Is Something Wrong with the Tank?
If the water temperature is too cold, bettas will hide. Despite what any pet store employee tells you, bettas need heaters in their tanks. They prefer temperatures of 75 to 81 degrees F.
Bettas do not like really bright lights. Just think of you had to live with a car’s high beams trained on you all day. If your betta is active at night or when the lights go out, then you need to change the lights to something dimmer.
Bettas are not strong swimmers. They can get pushed about by a strong current from a filter. The current can be so strong that the betta will hide from it. Try turning the filter off to see if the betta comes out of hiding. If he or she does, then you need a new filter.
Is Something Wrong with the Water Quality?
Poor water conditions can make a betta hide around the filter. The water flowing from the filter into the tank is full of oxygen. Perform a water change to improve the water quality quickly. Then, do these water tests:
- Ammonia: Ideally, you want 0 ppm (parts per million), but anything up to 0.5 is okay.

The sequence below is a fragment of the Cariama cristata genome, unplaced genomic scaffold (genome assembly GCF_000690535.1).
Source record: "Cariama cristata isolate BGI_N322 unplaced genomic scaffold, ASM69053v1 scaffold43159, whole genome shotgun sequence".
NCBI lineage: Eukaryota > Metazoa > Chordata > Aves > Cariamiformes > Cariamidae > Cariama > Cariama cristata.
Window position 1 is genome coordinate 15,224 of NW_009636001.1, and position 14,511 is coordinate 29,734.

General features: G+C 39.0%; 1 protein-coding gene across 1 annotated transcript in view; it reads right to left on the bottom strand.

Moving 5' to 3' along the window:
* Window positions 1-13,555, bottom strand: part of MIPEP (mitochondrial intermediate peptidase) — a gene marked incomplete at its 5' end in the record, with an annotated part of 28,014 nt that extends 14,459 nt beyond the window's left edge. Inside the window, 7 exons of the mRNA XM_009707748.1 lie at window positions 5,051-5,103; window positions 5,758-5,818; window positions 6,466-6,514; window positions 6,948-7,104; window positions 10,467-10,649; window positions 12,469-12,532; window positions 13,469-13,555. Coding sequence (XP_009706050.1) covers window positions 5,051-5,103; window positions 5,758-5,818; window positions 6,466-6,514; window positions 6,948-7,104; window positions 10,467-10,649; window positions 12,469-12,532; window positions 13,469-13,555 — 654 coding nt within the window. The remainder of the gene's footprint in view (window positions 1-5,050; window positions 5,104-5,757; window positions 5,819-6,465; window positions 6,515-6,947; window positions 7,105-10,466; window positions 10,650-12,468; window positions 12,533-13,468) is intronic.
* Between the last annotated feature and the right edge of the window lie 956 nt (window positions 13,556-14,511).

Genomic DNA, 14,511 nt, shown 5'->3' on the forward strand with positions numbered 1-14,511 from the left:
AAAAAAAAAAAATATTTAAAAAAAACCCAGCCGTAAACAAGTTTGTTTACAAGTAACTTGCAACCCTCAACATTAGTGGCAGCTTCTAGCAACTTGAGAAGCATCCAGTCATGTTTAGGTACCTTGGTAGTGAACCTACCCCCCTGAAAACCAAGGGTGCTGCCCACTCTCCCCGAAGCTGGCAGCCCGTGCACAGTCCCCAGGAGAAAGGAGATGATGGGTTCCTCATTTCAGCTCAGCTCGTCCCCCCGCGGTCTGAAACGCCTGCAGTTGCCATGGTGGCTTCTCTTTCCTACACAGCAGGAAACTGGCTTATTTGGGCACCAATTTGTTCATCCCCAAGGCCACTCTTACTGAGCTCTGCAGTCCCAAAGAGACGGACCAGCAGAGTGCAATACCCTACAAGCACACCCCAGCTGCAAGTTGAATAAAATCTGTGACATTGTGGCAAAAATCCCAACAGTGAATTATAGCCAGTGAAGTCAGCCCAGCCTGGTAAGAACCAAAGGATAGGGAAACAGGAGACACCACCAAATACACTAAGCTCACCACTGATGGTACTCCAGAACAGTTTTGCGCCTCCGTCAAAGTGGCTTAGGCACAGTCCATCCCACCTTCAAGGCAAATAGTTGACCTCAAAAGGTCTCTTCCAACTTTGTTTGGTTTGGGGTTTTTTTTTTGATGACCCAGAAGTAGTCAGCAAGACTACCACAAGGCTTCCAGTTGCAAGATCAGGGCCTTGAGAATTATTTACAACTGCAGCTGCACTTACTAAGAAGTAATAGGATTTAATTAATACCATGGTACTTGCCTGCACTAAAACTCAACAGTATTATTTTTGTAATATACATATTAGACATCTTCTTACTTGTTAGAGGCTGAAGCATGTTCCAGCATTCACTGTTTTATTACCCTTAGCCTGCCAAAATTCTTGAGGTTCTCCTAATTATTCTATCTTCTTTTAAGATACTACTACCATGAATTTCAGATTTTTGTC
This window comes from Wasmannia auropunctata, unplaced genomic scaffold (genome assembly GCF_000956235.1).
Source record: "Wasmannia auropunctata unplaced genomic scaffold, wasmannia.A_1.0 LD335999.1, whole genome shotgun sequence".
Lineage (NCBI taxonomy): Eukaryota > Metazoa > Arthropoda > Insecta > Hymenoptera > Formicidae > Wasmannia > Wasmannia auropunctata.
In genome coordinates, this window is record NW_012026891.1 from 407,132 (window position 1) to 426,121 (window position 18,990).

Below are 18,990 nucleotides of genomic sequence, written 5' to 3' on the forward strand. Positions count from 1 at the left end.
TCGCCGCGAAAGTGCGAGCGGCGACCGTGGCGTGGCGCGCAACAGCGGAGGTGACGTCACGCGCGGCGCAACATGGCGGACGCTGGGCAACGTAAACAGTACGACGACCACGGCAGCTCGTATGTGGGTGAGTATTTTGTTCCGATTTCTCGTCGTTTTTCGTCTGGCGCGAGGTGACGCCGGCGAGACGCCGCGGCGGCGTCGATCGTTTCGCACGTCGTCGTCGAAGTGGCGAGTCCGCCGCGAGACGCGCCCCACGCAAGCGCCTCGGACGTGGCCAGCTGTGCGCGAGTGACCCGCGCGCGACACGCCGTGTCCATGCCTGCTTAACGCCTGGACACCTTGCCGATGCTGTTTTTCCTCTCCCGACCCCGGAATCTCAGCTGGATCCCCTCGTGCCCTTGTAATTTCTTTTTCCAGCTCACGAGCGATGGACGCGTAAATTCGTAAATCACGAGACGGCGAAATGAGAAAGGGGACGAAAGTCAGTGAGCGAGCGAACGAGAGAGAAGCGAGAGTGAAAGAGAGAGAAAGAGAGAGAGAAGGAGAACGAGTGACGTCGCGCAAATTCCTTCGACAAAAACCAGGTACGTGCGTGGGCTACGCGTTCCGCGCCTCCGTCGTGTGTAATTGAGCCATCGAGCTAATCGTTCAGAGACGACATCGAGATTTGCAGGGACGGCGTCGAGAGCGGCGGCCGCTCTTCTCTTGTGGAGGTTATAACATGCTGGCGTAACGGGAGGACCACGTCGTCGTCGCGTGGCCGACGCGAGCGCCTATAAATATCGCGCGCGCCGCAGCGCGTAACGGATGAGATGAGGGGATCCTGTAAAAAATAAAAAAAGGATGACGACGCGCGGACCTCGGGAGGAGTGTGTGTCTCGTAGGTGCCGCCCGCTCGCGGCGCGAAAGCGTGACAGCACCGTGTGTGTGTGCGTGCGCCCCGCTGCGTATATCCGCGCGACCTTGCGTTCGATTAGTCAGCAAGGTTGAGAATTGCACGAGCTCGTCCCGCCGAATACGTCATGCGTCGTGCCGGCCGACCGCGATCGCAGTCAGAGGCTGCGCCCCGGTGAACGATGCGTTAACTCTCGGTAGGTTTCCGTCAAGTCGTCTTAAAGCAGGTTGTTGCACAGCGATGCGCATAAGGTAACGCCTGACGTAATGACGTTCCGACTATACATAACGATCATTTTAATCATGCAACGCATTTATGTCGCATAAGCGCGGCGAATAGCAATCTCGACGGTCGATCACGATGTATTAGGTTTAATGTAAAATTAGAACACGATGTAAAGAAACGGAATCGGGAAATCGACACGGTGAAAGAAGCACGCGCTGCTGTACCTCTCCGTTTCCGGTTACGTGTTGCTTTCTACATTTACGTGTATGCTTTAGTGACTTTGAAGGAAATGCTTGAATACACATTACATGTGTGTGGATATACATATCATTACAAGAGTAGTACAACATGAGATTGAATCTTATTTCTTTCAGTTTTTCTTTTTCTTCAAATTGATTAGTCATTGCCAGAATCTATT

- Nitrites: This also should range from 0 ppm to 0.5 ppm.
- Nitrates: 20 ppm at the most.
- Hardness: Bettas prefer soft water. If you do have hard water, make the change to softer water gradually, so as to not shock the fish.
- Chlorine: Bettas tolerate chlorine levels of up to 0.003 ppm. You can’t always smell chlorine in tap water. Use a dechlorinator to any new water added to your betta’s tank. You can also leave the water sitting in a bucket for about 24 hours.
Signs of a Sick Betta
Hiding is a normal behavior of bettas, because they are hiding their symptoms from predators. Predators look for sick fish because they are much easier to catch than healthy fish. When bettas are hiding because they are sick, they either stay at the bottom of the tank or hang right at the surface.
- Not eating.
- Pale color or, in the case of a new fish, even paler color than before.
- Patches of white fuzz.
- Lying or swimming on his or her side, even to the point of bending into a horseshoe shape.
- Bulging eyes.
- Clamping the fins to the body.
- Ragged fins or tail, or looking as if small holes are in the fins or tail.
The Importance of Hiding Places
It’s normal to want to see a new fish. It’s also normal to feel frustrated if your new betta hides all of the time. However, bettas need hiding places. They will get very stressed without hiding places in their aquariums. This is one reason why keeping bettas in tiny bowls is cruel.